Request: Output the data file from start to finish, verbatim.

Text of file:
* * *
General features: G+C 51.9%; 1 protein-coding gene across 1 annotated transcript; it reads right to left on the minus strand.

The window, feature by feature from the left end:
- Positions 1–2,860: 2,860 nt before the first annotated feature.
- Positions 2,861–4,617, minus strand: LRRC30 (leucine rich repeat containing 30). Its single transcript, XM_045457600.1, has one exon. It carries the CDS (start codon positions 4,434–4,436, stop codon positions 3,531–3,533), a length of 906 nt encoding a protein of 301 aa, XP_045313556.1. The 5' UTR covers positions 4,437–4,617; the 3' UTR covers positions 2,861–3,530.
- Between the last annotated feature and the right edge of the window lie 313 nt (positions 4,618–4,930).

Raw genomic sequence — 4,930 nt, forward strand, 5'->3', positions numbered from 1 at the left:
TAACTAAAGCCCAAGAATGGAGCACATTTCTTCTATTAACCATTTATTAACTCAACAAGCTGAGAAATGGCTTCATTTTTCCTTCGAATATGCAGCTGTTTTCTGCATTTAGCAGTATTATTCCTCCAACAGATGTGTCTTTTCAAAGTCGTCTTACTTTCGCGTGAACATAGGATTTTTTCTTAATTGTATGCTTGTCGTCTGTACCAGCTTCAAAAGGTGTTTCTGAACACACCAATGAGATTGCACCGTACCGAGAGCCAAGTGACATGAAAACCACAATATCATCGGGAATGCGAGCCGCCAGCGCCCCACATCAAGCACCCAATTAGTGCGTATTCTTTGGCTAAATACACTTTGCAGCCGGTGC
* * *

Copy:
General features: G+C 51.9%; 1 protein-coding gene across 1 annotated transcript; it reads right to left on the minus strand.

The window, feature by feature from the left end:
- Positions 1–2,860: 2,860 nt before the first annotated feature.
- Positions 2,861–4,617, minus strand: LRRC30 (leucine rich repeat containing 30). Its single transcript, XM_045457600.1, has one exon. It carries the CDS (start codon positions 4,434–4,436, stop codon positions 3,531–3,533), a length of 906 nt encoding a protein of 301 aa, XP_045313556.1. The 5' UTR covers positions 4,437–4,617; the 3' UTR covers positions 2,861–3,530.
- Between the last annotated feature and the right edge of the window lie 313 nt (positions 4,618–4,930).

Raw genomic sequence — 4,930 nt, forward strand, 5'->3', positions numbered from 1 at the left:
TAACTAAAGCCCAAGAATGGAGCACATTTCTTCTATTAACCATTTATTAACTCAACAAGCTGAGAAATGGCTTCATTTTTCCTTCGAATATGCAGCTGTTTTCTGCATTTAGCAGTATTATTCCTCCAACAGATGTGTCTTTTCAAAGTCGTCTTACTTTCGCGTGAACATAGGATTTTTTCTTAATTGTATGCTTGTCGTCTGTACCAGCTTCAAAAGGTGTTTCTGAACACACCAATGAGATTGCACCGTACCGAGAGCCAAGTGACATGAAAACCACAATATCATCGGGAATGCGAGCCGCCAGCGCCCCACATCAAGCACCCAATTAGTGCGTATTCTTTGGCTAAATACACTTTGCAGCCGGTGC